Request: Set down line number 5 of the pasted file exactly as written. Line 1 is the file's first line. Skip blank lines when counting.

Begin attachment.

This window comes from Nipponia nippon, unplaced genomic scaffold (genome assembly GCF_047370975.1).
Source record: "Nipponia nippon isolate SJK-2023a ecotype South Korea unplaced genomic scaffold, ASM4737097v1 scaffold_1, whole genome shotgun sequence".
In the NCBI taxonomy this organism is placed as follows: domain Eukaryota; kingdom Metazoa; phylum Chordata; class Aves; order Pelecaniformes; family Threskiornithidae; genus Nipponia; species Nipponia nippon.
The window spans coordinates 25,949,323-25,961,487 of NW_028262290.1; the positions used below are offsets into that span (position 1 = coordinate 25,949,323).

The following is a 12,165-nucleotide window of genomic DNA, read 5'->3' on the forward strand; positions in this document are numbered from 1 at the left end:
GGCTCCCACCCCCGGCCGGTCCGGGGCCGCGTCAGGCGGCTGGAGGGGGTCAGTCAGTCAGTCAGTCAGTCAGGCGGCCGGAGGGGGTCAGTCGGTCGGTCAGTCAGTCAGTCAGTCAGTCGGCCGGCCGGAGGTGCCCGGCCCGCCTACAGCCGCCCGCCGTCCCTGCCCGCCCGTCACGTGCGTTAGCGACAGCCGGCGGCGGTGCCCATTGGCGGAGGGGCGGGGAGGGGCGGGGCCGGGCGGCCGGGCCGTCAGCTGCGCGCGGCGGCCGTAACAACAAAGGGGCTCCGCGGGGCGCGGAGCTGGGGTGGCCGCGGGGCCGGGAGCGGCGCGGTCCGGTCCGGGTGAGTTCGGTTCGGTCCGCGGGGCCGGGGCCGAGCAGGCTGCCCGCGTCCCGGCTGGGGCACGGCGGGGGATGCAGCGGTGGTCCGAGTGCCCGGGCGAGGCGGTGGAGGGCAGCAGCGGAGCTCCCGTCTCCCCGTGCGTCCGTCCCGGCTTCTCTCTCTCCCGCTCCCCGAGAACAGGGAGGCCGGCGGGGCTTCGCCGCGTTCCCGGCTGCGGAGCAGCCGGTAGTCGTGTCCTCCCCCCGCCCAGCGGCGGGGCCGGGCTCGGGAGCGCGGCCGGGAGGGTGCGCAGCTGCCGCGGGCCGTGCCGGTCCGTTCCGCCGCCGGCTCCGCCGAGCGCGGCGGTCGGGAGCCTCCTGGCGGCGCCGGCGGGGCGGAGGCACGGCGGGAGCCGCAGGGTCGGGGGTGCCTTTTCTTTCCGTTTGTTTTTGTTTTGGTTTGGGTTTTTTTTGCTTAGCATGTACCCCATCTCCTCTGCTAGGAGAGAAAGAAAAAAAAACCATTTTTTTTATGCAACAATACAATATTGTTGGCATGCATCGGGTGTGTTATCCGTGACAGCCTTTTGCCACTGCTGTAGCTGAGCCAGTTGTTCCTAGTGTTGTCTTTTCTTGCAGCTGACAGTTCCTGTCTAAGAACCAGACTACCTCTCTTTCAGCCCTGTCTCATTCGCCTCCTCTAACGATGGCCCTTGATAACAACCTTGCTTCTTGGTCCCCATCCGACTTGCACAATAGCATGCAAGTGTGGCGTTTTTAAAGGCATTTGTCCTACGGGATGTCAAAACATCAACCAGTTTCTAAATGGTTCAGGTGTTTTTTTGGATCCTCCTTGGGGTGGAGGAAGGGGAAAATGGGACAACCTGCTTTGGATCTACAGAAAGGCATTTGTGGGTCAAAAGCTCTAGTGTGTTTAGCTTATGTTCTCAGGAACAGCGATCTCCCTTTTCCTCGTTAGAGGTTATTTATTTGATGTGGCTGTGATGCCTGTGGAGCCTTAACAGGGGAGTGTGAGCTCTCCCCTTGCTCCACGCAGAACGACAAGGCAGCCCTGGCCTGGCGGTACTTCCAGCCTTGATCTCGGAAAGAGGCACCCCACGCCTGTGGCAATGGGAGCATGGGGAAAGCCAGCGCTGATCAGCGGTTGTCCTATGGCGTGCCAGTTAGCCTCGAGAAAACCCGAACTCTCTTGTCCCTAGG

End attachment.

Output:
The following is a 12,165-nucleotide window of genomic DNA, read 5'->3' on the forward strand; positions in this document are numbered from 1 at the left end: